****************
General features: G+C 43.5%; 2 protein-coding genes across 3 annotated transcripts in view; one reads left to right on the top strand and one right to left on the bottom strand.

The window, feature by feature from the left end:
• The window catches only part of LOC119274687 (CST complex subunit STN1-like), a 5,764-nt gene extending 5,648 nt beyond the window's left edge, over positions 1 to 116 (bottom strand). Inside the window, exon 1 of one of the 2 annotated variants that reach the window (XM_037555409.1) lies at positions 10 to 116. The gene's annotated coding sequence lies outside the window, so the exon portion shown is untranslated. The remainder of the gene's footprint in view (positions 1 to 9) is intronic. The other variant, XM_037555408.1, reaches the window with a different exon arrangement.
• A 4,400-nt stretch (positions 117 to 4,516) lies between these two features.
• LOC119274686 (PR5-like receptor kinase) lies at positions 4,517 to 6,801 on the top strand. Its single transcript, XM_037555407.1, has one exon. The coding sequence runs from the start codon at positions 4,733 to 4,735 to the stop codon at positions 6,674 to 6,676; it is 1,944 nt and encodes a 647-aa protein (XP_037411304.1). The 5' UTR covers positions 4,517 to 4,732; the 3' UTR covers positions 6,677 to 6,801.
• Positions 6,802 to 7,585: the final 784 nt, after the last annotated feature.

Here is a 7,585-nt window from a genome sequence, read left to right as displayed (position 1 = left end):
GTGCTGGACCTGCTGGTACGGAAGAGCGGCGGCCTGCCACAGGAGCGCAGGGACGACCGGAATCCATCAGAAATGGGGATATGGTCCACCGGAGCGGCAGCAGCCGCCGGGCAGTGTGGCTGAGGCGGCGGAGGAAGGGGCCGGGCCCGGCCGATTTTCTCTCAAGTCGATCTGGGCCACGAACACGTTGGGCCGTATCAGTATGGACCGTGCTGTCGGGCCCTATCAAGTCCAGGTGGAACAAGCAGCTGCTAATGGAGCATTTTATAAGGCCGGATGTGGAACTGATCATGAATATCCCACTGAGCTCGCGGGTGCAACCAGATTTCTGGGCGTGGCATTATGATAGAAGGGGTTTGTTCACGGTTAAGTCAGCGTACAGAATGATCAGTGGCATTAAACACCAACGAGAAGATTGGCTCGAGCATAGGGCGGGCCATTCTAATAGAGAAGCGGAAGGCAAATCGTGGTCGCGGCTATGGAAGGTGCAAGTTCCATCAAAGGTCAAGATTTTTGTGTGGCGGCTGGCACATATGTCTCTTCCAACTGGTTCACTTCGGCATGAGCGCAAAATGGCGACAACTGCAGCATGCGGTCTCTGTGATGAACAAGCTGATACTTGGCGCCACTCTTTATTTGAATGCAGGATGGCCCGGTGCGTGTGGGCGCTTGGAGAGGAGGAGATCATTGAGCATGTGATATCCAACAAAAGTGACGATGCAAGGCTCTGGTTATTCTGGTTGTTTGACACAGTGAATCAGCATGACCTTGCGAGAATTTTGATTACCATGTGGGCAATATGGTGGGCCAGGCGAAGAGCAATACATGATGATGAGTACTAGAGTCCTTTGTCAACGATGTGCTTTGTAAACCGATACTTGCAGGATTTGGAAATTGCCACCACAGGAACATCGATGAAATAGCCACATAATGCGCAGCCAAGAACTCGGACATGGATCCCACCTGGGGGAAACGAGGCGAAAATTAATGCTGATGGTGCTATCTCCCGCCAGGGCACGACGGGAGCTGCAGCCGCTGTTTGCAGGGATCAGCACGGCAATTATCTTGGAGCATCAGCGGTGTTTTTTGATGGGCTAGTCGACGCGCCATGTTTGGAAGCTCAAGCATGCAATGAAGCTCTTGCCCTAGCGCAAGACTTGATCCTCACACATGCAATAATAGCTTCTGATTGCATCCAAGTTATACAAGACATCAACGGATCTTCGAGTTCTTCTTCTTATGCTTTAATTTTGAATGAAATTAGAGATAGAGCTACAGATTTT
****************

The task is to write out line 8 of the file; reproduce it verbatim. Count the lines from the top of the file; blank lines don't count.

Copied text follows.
GTGCTGGACCTGCTGGTACGGAAGAGCGGCGGCCTGCCACAGGAGCGCAGGGACGACCGGAATCCATCAGAAATGGGGATATGGTCCACCGGAGCGGCAGCAGCCGCCGGGCAGTGTGGCTGAGGCGGCGGAGGAAGGGGCCGGGCCCGGCCGATTTTCTCTCAAGTCGATCTGGGCCACGAACACGTTGGGCCGTATCAGTATGGACCGTGCTGTCGGGCCCTATCAAGTCCAGGTGGAACAAGCAGCTGCTAATGGAGCATTTTATAAGGCCGGATGTGGAACTGATCATGAATATCCCACTGAGCTCGCGGGTGCAACCAGATTTCTGGGCGTGGCATTATGATAGAAGGGGTTTGTTCACGGTTAAGTCAGCGTACAGAATGATCAGTGGCATTAAACACCAACGAGAAGATTGGCTCGAGCATAGGGCGGGCCATTCTAATAGAGAAGCGGAAGGCAAATCGTGGTCGCGGCTATGGAAGGTGCAAGTTCCATCAAAGGTCAAGATTTTTGTGTGGCGGCTGGCACATATGTCTCTTCCAACTGGTTCACTTCGGCATGAGCGCAAAATGGCGACAACTGCAGCATGCGGTCTCTGTGATGAACAAGCTGATACTTGGCGCCACTCTTTATTTGAATGCAGGATGGCCCGGTGCGTGTGGGCGCTTGGAGAGGAGGAGATCATTGAGCATGTGATATCCAACAAAAGTGACGATGCAAGGCTCTGGTTATTCTGGTTGTTTGACACAGTGAATCAGCATGACCTTGCGAGAATTTTGATTACCATGTGGGCAATATGGTGGGCCAGGCGAAGAGCAATACATGATGATGAGTACTAGAGTCCTTTGTCAACGATGTGCTTTGTAAACCGATACTTGCAGGATTTGGAAATTGCCACCACAGGAACATCGATGAAATAGCCACATAATGCGCAGCCAAGAACTCGGACATGGATCCCACCTGGGGGAAACGAGGCGAAAATTAATGCTGATGGTGCTATCTCCCGCCAGGGCACGACGGGAGCTGCAGCCGCTGTTTGCAGGGATCAGCACGGCAATTATCTTGGAGCATCAGCGGTGTTTTTTGATGGGCTAGTCGACGCGCCATGTTTGGAAGCTCAAGCATGCAATGAAGCTCTTGCCCTAGCGCAAGACTTGATCCTCACACATGCAATAATAGCTTCTGATTGCATCCAAGTTATACAAGACATCAACGGATCTTCGAGTTCTTCTTCTTATGCTTTAATTTTGAATGAAATTAGAGATAGAGCTACAGATTTT